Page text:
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What’s in a name?

A good portion of Food Dude’s mail comes from people trying to make dinner plans in a panic. I recently heard from a salesman who had just been told that his client had converted to a strict vegan diet. He feared his reservations at 801 Steak & Chop House wouldn’t work. That’s just an extreme example of what typical parents do every night trying to accommodate the ever-changing tastes of their children. I empathize now because this restaurant review was scrambled in such a panic.

I was planning to review Angelo’s and had eaten my way through much of their menu before noticing something that had somehow escaped my eye — something so astonishing it reduced everything else about the restaurant to insignificance. The place peddles a pizza called “Illinois Nazi” and not out of naiveté. It’s starred on their menu as a “signature item.” I then learned that a Jewish Press editor had informed the restaurant that the idea of an oven-baked food named for “Nazis” was painful and insulting. Angelo’s reply was that the holocaust happened long ago and it was time to move on.

When the Caribou Coffee chain was defamed because one of its executives endorsed the extermination of Israel, that company severed all ties with the man in hopes of appeasing customers. What Angelo’s is doing is unapologetic and somehow it’s been less publicized. In this information age, no one should be spending their money unaware that they are supporting hatred of people of any ethnicity or religion.

Duly informed, I had to start over with a new answer to a reader’s inquiry about feeding a soccer team and their more discriminating parents in the northwest part of town. I needed something quick and, just a few blocks from Angelo’s, I spied an omen called Presto. This store specializes in foods that are prepped for baking at home. I tested both their thin and original crust pizza, with both white and marinara sauces, plus some ready to bake chocolate chunk cookies and Buffalo wings. Personally, I don’t think my home oven can get hot enough to do justice to thin crusts, so I’d rate the regular crust higher. It delivered something close to the taste of homemade white bread. A youthful test audience liked it better, too, saying it compared well to both Papa John’s and Home Team pizza.

The chicken wings had been partially pre-cooked at temperatures too low to crisp the skin. That’s essential to good wings in my book, but my testers liked the soft texture, explaining that the chicken is just part of a delivery system for sauces. Presto offers those in five flavors and several levels of spiciness. As for the cookies, “who doesn’t like hot baked cookies?”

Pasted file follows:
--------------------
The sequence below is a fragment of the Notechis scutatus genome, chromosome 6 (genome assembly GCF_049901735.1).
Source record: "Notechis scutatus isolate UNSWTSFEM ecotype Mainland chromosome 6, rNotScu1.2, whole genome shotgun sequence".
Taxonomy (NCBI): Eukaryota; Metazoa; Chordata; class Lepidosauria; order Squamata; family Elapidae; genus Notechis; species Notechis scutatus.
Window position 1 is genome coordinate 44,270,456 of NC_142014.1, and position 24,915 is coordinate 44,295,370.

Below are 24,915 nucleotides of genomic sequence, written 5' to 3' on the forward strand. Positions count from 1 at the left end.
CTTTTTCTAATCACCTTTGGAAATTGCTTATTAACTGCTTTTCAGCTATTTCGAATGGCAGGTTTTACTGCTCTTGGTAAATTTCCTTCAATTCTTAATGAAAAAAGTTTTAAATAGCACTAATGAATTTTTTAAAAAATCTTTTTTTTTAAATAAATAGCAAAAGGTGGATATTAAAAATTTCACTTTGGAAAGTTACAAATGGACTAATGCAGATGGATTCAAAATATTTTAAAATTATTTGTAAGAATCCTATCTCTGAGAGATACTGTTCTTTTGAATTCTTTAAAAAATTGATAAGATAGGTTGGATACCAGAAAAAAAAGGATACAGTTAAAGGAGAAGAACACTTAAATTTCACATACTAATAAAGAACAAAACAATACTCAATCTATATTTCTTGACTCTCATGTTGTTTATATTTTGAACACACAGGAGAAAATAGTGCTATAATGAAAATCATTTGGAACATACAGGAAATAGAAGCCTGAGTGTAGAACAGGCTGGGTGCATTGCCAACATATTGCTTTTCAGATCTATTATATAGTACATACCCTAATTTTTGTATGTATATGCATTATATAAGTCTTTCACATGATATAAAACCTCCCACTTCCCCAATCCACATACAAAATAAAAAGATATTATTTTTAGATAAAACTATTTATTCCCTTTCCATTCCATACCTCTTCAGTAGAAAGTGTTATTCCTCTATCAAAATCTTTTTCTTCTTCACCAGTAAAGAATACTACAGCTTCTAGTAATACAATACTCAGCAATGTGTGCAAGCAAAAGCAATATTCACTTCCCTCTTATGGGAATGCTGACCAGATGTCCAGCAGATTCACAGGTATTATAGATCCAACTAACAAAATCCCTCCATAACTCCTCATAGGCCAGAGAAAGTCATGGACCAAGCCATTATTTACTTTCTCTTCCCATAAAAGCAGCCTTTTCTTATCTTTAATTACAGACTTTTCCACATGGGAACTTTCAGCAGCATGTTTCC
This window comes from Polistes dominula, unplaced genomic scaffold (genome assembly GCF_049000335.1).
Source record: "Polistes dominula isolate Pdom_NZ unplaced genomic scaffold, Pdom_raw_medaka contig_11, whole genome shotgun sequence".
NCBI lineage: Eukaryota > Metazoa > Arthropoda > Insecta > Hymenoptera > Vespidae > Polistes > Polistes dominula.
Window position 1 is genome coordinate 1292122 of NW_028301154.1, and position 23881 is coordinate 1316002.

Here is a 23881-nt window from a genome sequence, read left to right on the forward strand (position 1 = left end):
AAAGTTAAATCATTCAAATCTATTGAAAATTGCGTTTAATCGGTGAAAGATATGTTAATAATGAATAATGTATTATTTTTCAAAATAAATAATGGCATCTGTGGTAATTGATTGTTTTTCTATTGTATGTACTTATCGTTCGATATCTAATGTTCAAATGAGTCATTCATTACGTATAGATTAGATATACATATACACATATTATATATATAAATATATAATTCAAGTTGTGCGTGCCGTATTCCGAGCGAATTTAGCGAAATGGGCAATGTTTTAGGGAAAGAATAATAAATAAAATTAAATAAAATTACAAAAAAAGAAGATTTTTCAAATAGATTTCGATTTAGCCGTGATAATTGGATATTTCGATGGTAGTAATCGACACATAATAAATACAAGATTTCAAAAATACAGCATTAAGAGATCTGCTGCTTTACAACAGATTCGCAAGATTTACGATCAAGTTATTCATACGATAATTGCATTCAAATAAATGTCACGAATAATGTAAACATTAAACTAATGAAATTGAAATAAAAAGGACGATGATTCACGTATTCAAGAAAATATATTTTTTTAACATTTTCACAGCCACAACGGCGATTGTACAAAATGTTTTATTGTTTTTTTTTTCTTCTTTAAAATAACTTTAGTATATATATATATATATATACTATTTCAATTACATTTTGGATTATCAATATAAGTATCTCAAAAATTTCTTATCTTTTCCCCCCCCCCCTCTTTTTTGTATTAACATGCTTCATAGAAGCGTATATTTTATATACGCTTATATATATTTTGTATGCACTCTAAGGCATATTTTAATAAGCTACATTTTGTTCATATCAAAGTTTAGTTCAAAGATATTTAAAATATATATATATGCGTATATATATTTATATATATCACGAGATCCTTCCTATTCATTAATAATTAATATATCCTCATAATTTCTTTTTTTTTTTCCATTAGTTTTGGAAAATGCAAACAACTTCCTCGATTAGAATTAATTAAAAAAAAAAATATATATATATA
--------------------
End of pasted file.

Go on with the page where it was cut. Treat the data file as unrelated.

I wasn’t sure the adults would like the home-baked pizza as much as the kids would, so I visited another place that has been touted by enthusiastic readers. Red Rossa in Clive is just the second store anywhere of a hopeful chain from Sioux Falls. My first impression was to ask if they sell stock in the company — there’s that much to like. Red Rossa offers an attractive dining room, free wi-fi and homemade gelatos. Wondrous aromas came from oak burning in an open oven that was producing the best pizza in the western suburbs. It’s a worthy rival to downtown’s Centro, with San Marzano tomatoes, good cheeses and perfect, blistered crusts. My carryout order was removed from the oven exactly on time and the pizza cost significantly less than what I’m used to paying for lesser pies. Best of all, I would not yet have found this place had it not been for hate mongers.

Side dishes
Prairie Meadows will host “A Culinary Affair” educational fundraiser May 6, with top chefs from six of Iowa’s best restaurants combining skills on six courses. The $75 ticket includes wine. Call 276-1454. CV

By Jim Duncan CVFDude@aol.com
Past Food Dude Reviews
Amici Espresso (1-4-07) Bandana's (1-11-07)
Perry hotel (1-18-07) Beyond frozen (1-25-07)
Centro (2-1-07) KC BBQ (2-8-07)
Planet Sub (2-15-07) Trostel’s Greenbriar (2-22-07)
Acapulco (3-1-07) Aryana (3-8-07)
AJ's (3-15-07) Ban Thai (3-22-07)
Two Crop Palace(3-29-07) Mo Q x 2 (4-5-07)

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